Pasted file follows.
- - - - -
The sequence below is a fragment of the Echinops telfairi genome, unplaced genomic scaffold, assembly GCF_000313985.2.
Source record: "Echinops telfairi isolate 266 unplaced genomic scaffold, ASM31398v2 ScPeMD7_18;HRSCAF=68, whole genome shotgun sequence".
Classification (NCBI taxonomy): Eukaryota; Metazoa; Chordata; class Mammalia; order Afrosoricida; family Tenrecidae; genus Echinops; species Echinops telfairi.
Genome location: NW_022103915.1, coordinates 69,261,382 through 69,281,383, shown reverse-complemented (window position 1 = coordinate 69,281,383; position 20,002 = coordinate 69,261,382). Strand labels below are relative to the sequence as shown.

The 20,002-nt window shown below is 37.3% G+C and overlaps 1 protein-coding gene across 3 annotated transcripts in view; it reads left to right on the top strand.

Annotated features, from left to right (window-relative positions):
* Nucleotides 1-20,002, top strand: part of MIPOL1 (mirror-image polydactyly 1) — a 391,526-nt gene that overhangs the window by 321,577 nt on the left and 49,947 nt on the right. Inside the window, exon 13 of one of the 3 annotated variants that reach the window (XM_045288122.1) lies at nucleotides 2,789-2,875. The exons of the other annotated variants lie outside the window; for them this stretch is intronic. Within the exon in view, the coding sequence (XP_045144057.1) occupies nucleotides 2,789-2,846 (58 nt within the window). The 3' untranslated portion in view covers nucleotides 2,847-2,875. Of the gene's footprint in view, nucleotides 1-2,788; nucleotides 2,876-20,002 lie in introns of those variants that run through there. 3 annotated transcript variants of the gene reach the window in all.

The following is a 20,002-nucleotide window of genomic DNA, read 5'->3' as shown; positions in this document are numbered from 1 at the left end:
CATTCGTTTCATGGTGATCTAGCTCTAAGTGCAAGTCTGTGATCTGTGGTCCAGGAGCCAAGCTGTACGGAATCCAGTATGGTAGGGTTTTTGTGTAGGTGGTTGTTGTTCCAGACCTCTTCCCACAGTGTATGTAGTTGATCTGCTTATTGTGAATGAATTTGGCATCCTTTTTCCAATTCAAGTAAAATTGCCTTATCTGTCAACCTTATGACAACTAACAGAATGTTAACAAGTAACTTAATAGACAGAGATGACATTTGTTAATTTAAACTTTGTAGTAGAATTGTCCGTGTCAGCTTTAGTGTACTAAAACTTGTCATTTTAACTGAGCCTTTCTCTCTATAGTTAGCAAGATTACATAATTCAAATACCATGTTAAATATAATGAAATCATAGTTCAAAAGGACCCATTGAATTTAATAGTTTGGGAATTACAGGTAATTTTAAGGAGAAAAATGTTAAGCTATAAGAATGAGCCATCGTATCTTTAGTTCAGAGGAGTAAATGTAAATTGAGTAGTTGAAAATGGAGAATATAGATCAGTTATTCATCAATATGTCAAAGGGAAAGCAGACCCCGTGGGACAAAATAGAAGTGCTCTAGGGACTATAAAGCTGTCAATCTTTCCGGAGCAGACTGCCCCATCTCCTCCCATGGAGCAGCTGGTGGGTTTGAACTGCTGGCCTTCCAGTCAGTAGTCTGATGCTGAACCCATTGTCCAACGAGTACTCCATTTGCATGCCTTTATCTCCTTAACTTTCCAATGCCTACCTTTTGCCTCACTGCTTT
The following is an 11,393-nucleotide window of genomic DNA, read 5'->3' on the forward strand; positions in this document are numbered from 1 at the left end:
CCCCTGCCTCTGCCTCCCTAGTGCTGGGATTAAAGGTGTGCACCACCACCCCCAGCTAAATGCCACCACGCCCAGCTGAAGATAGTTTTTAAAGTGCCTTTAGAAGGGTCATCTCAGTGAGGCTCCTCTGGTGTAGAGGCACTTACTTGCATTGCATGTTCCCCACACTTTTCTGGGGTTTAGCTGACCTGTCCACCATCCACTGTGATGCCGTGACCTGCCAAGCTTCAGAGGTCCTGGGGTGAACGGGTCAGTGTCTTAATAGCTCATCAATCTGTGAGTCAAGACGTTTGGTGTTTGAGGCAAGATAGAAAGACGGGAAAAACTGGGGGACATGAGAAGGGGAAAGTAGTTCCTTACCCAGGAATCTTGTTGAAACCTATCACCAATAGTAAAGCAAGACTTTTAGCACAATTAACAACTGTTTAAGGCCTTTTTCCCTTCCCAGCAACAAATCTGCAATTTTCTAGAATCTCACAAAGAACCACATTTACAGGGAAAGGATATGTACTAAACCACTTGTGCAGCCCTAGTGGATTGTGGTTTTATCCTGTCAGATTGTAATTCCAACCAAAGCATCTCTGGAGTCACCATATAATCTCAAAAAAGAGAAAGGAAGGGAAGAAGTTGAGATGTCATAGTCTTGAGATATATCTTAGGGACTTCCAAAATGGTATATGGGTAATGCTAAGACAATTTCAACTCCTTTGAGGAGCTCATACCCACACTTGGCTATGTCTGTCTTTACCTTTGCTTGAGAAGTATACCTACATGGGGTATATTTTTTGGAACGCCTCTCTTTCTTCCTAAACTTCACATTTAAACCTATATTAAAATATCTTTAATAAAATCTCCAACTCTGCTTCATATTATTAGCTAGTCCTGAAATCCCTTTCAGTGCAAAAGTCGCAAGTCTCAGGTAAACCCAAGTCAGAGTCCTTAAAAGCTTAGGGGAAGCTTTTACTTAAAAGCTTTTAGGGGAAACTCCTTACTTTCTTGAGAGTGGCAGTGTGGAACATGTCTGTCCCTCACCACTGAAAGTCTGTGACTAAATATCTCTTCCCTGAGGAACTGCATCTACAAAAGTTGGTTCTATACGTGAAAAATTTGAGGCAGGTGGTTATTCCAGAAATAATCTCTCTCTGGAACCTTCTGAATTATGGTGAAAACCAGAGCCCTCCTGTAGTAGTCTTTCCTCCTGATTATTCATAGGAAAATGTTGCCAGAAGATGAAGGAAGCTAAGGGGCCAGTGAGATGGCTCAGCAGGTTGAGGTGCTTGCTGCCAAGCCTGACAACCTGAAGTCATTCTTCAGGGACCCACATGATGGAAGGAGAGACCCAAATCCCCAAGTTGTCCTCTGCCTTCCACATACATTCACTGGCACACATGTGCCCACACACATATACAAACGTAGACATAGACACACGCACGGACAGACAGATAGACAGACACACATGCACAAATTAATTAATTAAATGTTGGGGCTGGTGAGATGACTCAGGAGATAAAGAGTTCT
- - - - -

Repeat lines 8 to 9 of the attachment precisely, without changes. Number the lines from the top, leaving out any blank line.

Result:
The following is a 20,002-nucleotide window of genomic DNA, read 5'->3' as shown; positions in this document are numbered from 1 at the left end:
CATTCGTTTCATGGTGATCTAGCTCTAAGTGCAAGTCTGTGATCTGTGGTCCAGGAGCCAAGCTGTACGGAATCCAGTATGGTAGGGTTTTTGTGTAGGTGGTTGTTGTTCCAGACCTCTTCCCACAGTGTATGTAGTTGATCTGCTTATTGTGAATGAATTTGGCATCCTTTTTCCAATTCAAGTAAAATTGCCTTATCTGTCAACCTTATGACAACTAACAGAATGTTAACAAGTAACTTAATAGACAGAGATGACATTTGTTAATTTAAACTTTGTAGTAGAATTGTCCGTGTCAGCTTTAGTGTACTAAAACTTGTCATTTTAACTGAGCCTTTCTCTCTATAGTTAGCAAGATTACATAATTCAAATACCATGTTAAATATAATGAAATCATAGTTCAAAAGGACCCATTGAATTTAATAGTTTGGGAATTACAGGTAATTTTAAGGAGAAAAATGTTAAGCTATAAGAATGAGCCATCGTATCTTTAGTTCAGAGGAGTAAATGTAAATTGAGTAGTTGAAAATGGAGAATATAGATCAGTTATTCATCAATATGTCAAAGGGAAAGCAGACCCCGTGGGACAAAATAGAAGTGCTCTAGGGACTATAAAGCTGTCAATCTTTCCGGAGCAGACTGCCCCATCTCCTCCCATGGAGCAGCTGGTGGGTTTGAACTGCTGGCCTTCCAGTCAGTAGTCTGATGCTGAACCCATTGTCCAACGAGTACTCCATTTGCATGCCTTTATCTCCTTAACTTTCCAATGCCTACCTTTTGCCTCACTGCTTT